Tuesday 9 March 2010

The art of simplicity is a puzzle of complexity.

I really like the fact that DDO includes various puzzle games as part of the dungeon running experience. The primary puzzle that I’ve encountered is a tile-based test where each tile has one of a number of pipe shapes drawn upon it and where you rotate the tiles in place to align the various pipe shapes, thus forming a path between two objectives and allowing a glowing blue power source to light said path. It’s basically the strange love child of Pipemania and a slide puzzle, but it works well enough within the Eberron setting at representing the game’s equivalent of a magical lock.

Turbine doesn’t abuse the device either because although I’ve run quite a few dungeons in DDO now, I would say that I’ve encountered the tile puzzle in less than a quarter of them. It’s certainly ripe for abuse however, one could see it surreptitiously slipping its way into daily life, where poor adventurers are forced, in cross-legged desperation, to rotate ceramic floor tiles between themselves and the toilet in order to unlock the lid and be able to relieve themselves, and where many a divorce proceeding in Stormreach was begun after a toilet seat was discovered locked in the up position.

I wonder why we don’t see more of these sorts of puzzles in MMOs, is it simply a case that they’re too cumbersome and time consuming to implement with respect to the amount of content that they provide, or is it more the fact that the generic MMO player is not really interested in such distractions and would prefer to just get on with grinding away at various NPCs, unimpeded by the need for any real cognitive exercise beyond that which muscle memory alone can quite happily provide? Judging from the general reaction to the mini-games present in Mass Effect 2, which I thought were harmless entertainment where many others seemed to perceive them as the fiery soiled undergarments of Satan, these basic mini-games are seen by a great many players as being vapid at best. I can’t help but feel that there’s something to them though, that perhaps more puzzles can be incorporated into MMO games in order to tax the player in more ways than the, admittedly tried and tested, option of pressing hot bar keys in response to various external triggers during combat; in fact I feel that MMOs, with their ponderous and often drawn-out style of play, lend themselves quite well to the incorporation of such diversions.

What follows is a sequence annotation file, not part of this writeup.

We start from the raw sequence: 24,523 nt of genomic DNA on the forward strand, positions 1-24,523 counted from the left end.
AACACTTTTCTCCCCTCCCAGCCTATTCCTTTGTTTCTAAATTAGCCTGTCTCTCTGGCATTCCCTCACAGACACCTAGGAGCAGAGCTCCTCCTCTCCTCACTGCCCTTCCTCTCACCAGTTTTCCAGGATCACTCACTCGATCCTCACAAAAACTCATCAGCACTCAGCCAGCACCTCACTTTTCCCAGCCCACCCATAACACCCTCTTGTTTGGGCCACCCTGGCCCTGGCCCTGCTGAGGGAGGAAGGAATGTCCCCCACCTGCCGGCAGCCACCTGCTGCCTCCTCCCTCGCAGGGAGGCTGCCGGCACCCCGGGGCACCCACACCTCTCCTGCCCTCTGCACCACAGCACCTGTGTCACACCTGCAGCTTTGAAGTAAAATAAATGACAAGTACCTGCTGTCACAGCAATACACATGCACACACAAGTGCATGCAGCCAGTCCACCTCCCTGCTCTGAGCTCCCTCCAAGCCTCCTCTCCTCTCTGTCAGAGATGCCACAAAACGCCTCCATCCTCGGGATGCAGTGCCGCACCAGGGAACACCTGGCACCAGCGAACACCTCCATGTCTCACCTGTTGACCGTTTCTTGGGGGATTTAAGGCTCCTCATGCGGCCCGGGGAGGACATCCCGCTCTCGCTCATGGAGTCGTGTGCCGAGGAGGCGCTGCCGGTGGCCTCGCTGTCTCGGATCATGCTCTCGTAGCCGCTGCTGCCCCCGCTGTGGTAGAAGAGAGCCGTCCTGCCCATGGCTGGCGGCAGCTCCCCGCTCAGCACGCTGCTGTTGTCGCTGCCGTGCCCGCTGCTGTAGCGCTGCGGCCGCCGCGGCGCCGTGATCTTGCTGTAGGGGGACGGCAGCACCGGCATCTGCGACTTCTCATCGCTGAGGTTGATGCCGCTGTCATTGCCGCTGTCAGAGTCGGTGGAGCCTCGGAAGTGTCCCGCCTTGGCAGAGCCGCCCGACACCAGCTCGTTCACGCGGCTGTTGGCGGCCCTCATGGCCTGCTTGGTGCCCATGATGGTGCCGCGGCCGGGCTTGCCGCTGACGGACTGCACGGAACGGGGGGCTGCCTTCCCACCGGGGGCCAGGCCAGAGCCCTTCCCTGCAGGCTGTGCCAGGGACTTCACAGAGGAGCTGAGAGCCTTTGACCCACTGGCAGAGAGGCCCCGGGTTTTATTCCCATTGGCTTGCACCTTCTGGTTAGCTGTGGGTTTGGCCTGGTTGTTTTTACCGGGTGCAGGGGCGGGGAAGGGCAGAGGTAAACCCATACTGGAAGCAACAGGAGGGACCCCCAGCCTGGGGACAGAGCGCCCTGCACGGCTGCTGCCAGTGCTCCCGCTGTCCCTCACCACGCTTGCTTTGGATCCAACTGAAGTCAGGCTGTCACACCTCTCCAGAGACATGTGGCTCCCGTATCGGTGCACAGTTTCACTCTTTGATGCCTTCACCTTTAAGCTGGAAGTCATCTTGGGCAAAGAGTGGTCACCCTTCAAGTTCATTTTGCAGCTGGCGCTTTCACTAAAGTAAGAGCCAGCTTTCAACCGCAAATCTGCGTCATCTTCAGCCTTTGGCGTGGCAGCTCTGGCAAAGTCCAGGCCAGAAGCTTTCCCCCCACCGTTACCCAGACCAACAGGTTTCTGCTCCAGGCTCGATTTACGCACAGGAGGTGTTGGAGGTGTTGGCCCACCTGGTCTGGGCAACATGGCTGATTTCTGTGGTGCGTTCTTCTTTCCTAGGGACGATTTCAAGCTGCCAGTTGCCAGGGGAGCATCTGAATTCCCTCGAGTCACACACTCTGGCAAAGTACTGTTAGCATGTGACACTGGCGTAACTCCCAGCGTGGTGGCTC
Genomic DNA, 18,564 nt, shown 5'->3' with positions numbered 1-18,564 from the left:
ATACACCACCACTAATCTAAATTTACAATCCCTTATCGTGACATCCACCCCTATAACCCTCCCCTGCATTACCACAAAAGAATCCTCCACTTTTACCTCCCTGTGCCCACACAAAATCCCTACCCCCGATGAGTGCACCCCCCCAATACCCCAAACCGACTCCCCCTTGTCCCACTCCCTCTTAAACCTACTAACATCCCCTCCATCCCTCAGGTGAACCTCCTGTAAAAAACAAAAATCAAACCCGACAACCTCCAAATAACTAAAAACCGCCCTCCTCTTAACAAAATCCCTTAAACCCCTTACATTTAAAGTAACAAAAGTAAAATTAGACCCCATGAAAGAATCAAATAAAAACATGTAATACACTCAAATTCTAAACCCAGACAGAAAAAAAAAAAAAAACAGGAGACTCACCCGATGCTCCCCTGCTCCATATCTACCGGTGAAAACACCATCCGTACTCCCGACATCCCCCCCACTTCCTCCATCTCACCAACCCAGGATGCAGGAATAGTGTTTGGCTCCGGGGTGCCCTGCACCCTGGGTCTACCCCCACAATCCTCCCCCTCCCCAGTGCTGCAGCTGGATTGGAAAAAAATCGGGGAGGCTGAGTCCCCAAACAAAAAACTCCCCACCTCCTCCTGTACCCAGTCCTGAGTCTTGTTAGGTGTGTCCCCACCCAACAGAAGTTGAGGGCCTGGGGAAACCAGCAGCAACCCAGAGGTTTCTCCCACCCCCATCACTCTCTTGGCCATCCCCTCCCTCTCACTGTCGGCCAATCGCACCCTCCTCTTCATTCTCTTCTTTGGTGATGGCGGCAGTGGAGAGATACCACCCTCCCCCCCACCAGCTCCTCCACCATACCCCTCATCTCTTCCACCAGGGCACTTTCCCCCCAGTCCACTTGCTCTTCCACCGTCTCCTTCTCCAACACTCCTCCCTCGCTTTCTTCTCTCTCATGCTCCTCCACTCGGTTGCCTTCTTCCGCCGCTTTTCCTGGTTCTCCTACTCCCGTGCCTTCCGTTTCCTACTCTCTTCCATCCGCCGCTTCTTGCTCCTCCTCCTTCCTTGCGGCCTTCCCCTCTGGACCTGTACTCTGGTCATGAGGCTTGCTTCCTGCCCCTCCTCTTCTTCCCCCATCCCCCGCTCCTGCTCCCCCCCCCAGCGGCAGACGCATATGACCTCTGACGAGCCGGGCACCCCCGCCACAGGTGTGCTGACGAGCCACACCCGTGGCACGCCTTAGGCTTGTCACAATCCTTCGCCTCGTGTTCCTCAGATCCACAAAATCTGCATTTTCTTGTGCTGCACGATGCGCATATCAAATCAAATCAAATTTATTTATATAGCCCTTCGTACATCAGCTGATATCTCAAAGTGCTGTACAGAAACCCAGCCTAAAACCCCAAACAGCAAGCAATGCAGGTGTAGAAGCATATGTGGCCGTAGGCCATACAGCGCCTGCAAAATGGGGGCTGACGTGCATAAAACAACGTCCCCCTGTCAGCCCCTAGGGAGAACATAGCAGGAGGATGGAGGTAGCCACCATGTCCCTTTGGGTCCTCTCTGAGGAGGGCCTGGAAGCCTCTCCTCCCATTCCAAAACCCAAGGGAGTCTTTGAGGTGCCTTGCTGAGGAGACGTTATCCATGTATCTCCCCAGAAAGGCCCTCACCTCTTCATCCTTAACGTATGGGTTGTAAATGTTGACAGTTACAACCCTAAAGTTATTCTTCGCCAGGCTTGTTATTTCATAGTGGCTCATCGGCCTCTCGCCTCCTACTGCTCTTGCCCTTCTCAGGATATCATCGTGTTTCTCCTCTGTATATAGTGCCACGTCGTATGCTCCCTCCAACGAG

I expect part of the problem is the fact that the puzzles need to be kept simple so that the maximum number of players will stand a chance of being able to complete them, but perhaps a shift in how the puzzles are used to ‘block’ content could be undertaken such that more complex and advanced puzzles could be used without unduly punishing those players who don’t care for them. For example, a locked door to an optional treasure room could be pickable by a Rogue, but the same door could also be opened by solving a complex puzzle game. A basic example, of course, but it also opens up some interesting lines of thought, such as the fact that the player’s presence in the game would then be represented not only by a set of numbers that define various abilities, but also by the abilities of the player, where a player’s character within the game would then be an amalgam of both their in-game skills and those of their real-world self. There’s also the fact that puzzles are often used in team building exercises because they are a good way to foster communication and cooperation between strangers, so having group based puzzles within an MMO might be one way in which to encourage people to play as a team, rather than the more usual social phenomenon found in MMOs where they play together as individuals.

Anyway, I’ll have to leave you with those thoughts as I’m rather desperate for a wee and there’s a bugger of a Pipemania puzzle to complete before I can get into the men’s restroom; I’d claim that they’re taking the piss, but more accurately they’re diverting it through a network of interconnected rotatable tiles.

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